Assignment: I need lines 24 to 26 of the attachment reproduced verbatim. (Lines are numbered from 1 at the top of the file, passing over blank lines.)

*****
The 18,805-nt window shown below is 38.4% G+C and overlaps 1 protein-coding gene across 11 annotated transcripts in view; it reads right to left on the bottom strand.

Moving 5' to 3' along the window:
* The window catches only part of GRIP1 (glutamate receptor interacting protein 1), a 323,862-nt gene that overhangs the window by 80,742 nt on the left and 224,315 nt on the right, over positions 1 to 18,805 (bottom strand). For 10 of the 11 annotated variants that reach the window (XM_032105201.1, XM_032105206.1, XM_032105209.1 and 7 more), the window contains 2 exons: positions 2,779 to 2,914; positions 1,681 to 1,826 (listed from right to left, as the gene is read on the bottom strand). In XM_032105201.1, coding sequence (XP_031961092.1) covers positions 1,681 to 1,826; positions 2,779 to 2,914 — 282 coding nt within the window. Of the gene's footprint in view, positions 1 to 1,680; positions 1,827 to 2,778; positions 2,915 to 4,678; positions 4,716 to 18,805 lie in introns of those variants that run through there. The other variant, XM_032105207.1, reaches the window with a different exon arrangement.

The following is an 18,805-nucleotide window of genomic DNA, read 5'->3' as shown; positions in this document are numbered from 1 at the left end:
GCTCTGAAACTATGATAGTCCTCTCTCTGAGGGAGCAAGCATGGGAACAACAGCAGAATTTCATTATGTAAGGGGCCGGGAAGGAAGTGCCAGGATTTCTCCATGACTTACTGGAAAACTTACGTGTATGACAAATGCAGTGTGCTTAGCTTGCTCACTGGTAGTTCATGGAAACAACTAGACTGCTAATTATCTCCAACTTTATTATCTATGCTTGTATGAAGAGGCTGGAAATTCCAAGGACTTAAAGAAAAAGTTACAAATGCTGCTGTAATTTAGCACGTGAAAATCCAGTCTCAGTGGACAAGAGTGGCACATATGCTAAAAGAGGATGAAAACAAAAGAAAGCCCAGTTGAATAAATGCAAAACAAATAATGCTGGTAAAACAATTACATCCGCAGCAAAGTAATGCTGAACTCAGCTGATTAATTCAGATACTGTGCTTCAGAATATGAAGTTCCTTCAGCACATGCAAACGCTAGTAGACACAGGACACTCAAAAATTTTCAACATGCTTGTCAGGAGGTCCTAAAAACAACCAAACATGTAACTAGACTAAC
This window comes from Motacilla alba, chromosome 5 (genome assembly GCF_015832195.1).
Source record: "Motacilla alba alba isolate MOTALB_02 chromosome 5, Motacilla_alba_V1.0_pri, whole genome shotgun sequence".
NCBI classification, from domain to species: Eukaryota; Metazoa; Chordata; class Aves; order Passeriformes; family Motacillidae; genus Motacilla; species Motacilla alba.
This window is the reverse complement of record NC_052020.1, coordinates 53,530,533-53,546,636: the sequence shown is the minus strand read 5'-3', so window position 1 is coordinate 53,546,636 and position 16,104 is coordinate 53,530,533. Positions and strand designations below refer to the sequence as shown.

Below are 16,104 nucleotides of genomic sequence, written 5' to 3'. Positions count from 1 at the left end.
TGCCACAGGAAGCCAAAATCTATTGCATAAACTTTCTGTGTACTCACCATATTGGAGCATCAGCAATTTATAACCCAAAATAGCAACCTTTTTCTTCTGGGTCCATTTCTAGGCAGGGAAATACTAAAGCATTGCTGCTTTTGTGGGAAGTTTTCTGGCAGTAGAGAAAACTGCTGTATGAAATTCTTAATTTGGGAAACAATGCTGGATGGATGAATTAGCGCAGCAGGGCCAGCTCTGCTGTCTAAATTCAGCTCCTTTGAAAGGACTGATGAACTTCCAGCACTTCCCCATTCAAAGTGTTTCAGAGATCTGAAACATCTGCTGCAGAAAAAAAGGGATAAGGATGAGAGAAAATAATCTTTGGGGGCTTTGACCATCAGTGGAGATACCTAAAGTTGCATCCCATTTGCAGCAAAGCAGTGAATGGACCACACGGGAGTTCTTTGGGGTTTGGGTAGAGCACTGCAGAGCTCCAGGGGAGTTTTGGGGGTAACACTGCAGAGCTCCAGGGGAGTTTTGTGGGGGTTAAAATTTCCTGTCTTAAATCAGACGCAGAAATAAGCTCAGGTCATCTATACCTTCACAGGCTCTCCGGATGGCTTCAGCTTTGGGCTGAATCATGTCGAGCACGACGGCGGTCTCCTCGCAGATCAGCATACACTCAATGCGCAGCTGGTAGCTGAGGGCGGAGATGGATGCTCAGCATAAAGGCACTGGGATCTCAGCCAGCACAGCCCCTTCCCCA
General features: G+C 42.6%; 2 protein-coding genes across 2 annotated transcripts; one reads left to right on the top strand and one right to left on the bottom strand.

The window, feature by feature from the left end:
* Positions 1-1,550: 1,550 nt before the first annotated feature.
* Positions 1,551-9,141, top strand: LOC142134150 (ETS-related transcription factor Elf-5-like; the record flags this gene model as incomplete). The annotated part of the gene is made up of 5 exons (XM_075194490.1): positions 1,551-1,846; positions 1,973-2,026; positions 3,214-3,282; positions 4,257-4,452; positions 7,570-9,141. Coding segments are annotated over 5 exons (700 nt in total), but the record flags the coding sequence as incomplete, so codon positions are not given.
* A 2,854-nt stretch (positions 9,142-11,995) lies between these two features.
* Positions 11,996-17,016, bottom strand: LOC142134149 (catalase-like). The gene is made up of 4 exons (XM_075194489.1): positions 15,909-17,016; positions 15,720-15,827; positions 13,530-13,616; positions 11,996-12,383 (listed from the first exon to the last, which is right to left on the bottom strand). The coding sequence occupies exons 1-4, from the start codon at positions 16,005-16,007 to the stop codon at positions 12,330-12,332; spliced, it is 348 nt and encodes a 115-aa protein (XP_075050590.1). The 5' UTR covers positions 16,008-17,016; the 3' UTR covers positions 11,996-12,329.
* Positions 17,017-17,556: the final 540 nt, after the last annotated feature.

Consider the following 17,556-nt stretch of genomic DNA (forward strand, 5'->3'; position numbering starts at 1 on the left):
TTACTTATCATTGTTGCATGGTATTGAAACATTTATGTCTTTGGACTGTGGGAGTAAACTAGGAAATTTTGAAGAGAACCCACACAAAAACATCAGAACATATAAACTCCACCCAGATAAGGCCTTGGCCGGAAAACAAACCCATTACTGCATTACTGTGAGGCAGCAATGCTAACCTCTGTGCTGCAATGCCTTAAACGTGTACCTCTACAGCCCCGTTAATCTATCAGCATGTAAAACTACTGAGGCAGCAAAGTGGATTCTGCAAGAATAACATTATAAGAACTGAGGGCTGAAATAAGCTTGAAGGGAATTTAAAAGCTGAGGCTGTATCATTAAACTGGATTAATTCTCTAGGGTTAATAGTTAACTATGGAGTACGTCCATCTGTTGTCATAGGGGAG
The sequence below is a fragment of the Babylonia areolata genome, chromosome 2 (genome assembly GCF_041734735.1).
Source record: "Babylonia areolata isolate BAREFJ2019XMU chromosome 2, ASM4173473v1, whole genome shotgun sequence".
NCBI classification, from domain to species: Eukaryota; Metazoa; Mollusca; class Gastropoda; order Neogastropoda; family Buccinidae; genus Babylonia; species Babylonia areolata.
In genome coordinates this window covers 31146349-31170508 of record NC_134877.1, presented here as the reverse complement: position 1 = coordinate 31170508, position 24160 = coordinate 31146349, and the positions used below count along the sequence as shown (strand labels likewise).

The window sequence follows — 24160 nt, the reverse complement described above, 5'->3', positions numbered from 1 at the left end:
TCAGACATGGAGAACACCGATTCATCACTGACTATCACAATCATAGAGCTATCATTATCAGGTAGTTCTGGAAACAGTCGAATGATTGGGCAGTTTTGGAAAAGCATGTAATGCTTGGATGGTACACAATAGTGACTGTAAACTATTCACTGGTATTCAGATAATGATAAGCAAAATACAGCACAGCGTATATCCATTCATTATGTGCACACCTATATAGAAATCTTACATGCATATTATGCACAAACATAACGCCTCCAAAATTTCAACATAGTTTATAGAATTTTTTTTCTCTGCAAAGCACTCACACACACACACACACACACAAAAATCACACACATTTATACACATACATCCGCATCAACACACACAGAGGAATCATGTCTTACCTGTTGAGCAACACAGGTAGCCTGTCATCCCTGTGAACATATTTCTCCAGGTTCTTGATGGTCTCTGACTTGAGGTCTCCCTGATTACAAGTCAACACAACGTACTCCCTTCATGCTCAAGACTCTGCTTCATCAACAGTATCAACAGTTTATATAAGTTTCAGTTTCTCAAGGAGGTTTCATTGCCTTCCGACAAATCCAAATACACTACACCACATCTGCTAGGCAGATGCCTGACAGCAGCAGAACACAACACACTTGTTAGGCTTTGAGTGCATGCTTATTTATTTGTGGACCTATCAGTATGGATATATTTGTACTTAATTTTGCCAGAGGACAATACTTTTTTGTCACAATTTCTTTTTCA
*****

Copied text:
In genome coordinates this window covers 31146349-31170508 of record NC_134877.1, presented here as the reverse complement: position 1 = coordinate 31170508, position 24160 = coordinate 31146349, and the positions used below count along the sequence as shown (strand labels likewise).

The window sequence follows — 24160 nt, the reverse complement described above, 5'->3', positions numbered from 1 at the left end:
TCAGACATGGAGAACACCGATTCATCACTGACTATCACAATCATAGAGCTATCATTATCAGGTAGTTCTGGAAACAGTCGAATGATTGGGCAGTTTTGGAAAAGCATGTAATGCTTGGATGGTACACAATAGTGACTGTAAACTATTCACTGGTATTCAGATAATGATAAGCAAAATACAGCACAGCGTATATCCATTCATTATGTGCACACCTATATAGAAATCTTACATGCATATTATGCACAAACATAACGCCTCCAAAATTTCAACATAGTTTATAGAATTTTTTTTCTCTGCAAAGCACTCACACACACACACACACACACAAAAATCACACACATTTATACACATACATCCGCATCAACACACACAGAGGAATCATGTCTTACCTGTTGAGCAACACAGGTAGCCTGTCATCCCTGTGAACATATTTCTCCAGGTTCTTGATGGTCTCTGACTTGAGGTCTCCCTGATTACAAGTCAACACAACGTACTCCCTTCATGCTCAAGACTCTGCTTCATCAACAGTATCAACAGTTTATATAAGTTTCAGTTTCTCAAGGAGGTTTCATTGCCTTCCGACAAATCCAAATACACTACACCACATCTGCTAGGCAGATGCCTGACAGCAGCAGAACACAACACACTTGTTAGGCTTTGAGTGCATGCTTATTTATTTGTGGACCTATCAGTATGGATATATTTGTACTTAATTTTGCCAGAGGACAATACTTTTTTGTCACAATTTCTTTTTCA